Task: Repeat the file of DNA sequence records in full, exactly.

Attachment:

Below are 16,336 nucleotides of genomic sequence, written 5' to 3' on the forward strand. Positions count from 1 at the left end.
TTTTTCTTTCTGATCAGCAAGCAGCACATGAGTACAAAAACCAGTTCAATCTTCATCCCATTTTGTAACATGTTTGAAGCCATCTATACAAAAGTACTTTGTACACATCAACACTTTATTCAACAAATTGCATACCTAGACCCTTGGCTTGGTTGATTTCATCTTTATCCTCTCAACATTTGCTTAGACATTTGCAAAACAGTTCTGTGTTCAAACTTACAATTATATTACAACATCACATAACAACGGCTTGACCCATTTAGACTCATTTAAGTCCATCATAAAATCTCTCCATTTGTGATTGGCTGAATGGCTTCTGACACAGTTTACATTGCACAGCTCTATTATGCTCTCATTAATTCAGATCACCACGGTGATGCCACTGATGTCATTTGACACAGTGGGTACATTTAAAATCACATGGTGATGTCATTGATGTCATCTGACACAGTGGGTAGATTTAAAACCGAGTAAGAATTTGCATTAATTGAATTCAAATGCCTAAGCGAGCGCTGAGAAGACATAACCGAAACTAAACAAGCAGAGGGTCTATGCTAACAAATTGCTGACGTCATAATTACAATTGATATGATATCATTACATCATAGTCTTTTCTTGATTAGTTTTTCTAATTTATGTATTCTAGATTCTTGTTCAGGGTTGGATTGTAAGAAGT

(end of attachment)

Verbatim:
Below are 16,336 nucleotides of genomic sequence, written 5' to 3' on the forward strand. Positions count from 1 at the left end.
TTTTTCTTTCTGATCAGCAAGCAGCACATGAGTACAAAAACCAGTTCAATCTTCATCCCATTTTGTAACATGTTTGAAGCCATCTATACAAAAGTACTTTGTACACATCAACACTTTATTCAACAAATTGCATACCTAGACCCTTGGCTTGGTTGATTTCATCTTTATCCTCTCAACATTTGCTTAGACATTTGCAAAACAGTTCTGTGTTCAAACTTACAATTATATTACAACATCACATAACAACGGCTTGACCCATTTAGACTCATTTAAGTCCATCATAAAATCTCTCCATTTGTGATTGGCTGAATGGCTTCTGACACAGTTTACATTGCACAGCTCTATTATGCTCTCATTAATTCAGATCACCACGGTGATGCCACTGATGTCATTTGACACAGTGGGTACATTTAAAATCACATGGTGATGTCATTGATGTCATCTGACACAGTGGGTAGATTTAAAACCGAGTAAGAATTTGCATTAATTGAATTCAAATGCCTAAGCGAGCGCTGAGAAGACATAACCGAAACTAAACAAGCAGAGGGTCTATGCTAACAAATTGCTGACGTCATAATTACAATTGATATGATATCATTACATCATAGTCTTTTCTTGATTAGTTTTTCTAATTTATGTATTCTAGATTCTTGTTCAGGGTTGGATTGTAAGAAGT